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Ruth 2: The Fields of Boaz

Original Publication Date
October 3, 2016
Updated
Oct 25, 2022 3:22 AM
Tags
PovertyRelationshipsBoazRuthChapter StudyAllegoryMessiah
Bible References
Ruth 2
Status
Done
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Table of Contents
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This page was originally posted on my Blogger version of the blog on October 3, 2016 The content below has a few minor tweaks for clarity, and additional references, and some updated information.

Introduction

The last few verses of Ruth 1 we find out Ruth and Naomi have arrived during the barley harvest, a perfect reason to introduce Ruth to Boaz. We find out more about him in Ruth 2. Touted as the perfect man by people today, Boaz is generous, kind, and a savior figure. It's not surprising that we are so intrigued with him, when you dive into his relationship with Ruth we see a perfect foreshadowing of Christ's relationship with His church. No wonder Boaz seems like the perfect husband, right?

Ruth in the Fields of Boaz

If you've studied the books of law, you'll remember that the Israelites were commanded not to pick their fields dry. Instead, they were to leave some for the poor to glean. Despite the era of the judges being wrought with disobedience, the book of Ruth shows that at least some of the Israelites were adhering to God's law. Ruth goes to glean the fields so that she and Naomi can survive. God places her in the fields of Boaz, a wealthy relative of Elimelech (Naomi's deceased husband), although based on Ruth 2:10, it seems Ruth is not aware of the relationship.

Boaz is Sympathetic

Boaz's greets his servants pleasantly, humbly, and in the name of God, as though they are his friends and equals. Boaz is immediately curious about Ruth; he inquires of the servants about her origins and purpose. The Bible doesn't expound upon why Boaz was so curious about Ruth, but there are plenty of logical reasons. Sure, she could have been gorgeous, but it also could have simply been the fact that she was a new face. Boaz was probably used to the same people coming by to harvest his leftovers each day.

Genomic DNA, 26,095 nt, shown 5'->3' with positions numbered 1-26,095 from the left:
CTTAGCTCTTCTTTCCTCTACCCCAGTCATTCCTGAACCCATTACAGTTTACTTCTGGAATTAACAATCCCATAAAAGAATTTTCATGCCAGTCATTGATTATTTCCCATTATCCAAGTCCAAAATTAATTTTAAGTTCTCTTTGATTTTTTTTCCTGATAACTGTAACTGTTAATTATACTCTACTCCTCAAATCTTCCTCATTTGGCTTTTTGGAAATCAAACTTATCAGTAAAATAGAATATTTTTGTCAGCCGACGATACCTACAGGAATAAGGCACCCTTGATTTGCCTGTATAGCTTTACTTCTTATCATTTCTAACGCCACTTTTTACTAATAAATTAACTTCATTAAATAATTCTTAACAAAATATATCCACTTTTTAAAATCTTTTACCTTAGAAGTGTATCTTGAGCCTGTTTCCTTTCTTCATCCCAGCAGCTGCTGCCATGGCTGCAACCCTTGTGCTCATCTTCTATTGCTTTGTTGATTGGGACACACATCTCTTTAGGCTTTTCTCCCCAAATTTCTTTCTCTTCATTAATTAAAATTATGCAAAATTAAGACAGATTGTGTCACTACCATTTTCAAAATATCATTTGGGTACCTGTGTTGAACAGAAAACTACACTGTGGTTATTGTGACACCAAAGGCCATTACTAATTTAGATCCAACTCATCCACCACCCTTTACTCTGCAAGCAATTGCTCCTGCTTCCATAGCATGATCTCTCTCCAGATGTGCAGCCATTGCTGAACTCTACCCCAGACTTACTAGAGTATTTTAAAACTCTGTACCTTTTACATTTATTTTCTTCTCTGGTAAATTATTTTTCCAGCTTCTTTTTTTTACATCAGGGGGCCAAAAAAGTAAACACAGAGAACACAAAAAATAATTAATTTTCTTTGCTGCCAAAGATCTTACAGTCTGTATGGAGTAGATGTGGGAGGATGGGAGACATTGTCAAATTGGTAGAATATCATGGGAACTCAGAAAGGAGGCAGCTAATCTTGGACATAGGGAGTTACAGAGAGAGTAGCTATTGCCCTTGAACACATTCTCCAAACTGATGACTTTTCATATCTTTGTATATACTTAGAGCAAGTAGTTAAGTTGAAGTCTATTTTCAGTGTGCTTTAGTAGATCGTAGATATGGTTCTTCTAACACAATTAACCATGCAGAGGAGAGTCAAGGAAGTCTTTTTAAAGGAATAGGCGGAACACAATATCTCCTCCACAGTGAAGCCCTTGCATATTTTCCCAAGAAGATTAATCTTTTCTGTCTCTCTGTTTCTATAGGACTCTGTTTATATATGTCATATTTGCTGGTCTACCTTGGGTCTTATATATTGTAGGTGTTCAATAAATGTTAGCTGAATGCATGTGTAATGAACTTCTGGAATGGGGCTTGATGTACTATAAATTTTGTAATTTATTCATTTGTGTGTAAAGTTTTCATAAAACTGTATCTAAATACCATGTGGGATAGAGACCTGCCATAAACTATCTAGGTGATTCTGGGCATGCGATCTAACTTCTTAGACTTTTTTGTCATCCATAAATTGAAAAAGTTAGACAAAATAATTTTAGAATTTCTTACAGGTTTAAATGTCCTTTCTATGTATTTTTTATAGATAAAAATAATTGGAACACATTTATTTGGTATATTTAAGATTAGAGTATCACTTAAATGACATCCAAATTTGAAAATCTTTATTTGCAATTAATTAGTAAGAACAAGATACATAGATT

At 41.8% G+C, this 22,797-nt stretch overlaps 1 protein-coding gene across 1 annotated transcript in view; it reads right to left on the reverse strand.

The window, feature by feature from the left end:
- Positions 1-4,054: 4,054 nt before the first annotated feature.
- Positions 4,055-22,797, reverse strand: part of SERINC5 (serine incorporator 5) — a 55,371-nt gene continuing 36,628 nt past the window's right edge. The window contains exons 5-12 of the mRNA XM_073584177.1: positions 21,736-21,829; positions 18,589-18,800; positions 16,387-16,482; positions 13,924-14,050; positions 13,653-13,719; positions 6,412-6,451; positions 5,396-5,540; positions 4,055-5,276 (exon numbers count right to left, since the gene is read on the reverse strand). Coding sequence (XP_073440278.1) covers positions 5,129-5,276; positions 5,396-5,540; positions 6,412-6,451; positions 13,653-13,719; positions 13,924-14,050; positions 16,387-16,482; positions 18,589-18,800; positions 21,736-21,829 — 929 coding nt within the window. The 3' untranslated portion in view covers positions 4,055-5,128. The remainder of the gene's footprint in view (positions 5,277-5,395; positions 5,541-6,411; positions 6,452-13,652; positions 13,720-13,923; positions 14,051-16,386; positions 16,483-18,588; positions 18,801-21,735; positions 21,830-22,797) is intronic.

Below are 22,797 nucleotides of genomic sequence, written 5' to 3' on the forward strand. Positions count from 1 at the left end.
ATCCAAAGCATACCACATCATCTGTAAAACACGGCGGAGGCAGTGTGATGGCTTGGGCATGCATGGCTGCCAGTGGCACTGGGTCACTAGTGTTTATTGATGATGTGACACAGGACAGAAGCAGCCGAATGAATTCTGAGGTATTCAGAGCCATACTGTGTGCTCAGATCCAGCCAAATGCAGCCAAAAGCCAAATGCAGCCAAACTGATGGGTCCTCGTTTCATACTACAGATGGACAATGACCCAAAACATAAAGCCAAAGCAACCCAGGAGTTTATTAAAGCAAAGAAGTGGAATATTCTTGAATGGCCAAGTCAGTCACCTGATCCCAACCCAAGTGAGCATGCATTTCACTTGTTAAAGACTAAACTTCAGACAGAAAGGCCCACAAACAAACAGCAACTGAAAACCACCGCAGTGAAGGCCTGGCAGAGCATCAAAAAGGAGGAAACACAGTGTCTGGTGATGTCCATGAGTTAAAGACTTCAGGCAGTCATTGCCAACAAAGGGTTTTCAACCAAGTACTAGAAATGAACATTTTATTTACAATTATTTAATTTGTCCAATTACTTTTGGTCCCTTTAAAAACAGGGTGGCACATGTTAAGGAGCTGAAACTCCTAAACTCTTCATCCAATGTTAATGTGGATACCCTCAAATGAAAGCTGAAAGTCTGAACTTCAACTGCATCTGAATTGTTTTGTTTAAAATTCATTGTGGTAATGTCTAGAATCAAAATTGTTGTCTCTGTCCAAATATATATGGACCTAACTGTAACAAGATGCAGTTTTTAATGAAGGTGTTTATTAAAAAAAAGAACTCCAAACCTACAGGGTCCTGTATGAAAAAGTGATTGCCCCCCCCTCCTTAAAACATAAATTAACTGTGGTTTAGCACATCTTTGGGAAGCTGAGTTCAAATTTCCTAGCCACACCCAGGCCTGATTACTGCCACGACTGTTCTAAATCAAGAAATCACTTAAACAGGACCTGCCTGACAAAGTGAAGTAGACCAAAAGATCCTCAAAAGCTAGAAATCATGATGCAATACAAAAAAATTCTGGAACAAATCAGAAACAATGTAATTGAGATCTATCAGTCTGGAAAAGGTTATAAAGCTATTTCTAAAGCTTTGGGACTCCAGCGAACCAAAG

Harvesting in the fields as a foreign woman probably wasn't the safest occupation for Ruth. If being alone as a woman is dangerous today, which it is, then it was definitely dangerous back then. Boaz was acutely aware of this and instructs his servants that Ruth is not to be harmed. On top of guaranteeing her safety, Boaz allows her to drink the water his servant draw from the well instead of forcing her to retrieve her own. This bit of mercy may indicate a romantic interest, but moreso, it shows that Boaz recognized he was in a position of power and by wielding that power, he could help someone in need.

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Boaz's action is a perfect example of generosity. He didn't just hand Ruth the grain, she had to do the work herself, but he made a way for her. Boaz's actions ensured that if Ruth did her part, she would succeed. Unlike many people in his position tend to do, he didn't stand in her way. Similarly, Jesus ensures us a way into Heaven as long as we believe in Him (do our part).

Just as we would be shocked by this type of generosity in today's society, Ruth is shocked by Boaz's kindness. Her inquiry as to how and why she has found grace in the eyes of this man even as a stranger, echoes the question we ask when Jesus accepts us despite our many faults. Knowing her sacrifice and commitment, Boaz acknowledges Ruth's loyalty to Naomi the same way Jesus will acknowledge our commitment to Him. Boaz even reminds Ruth that God will reward her.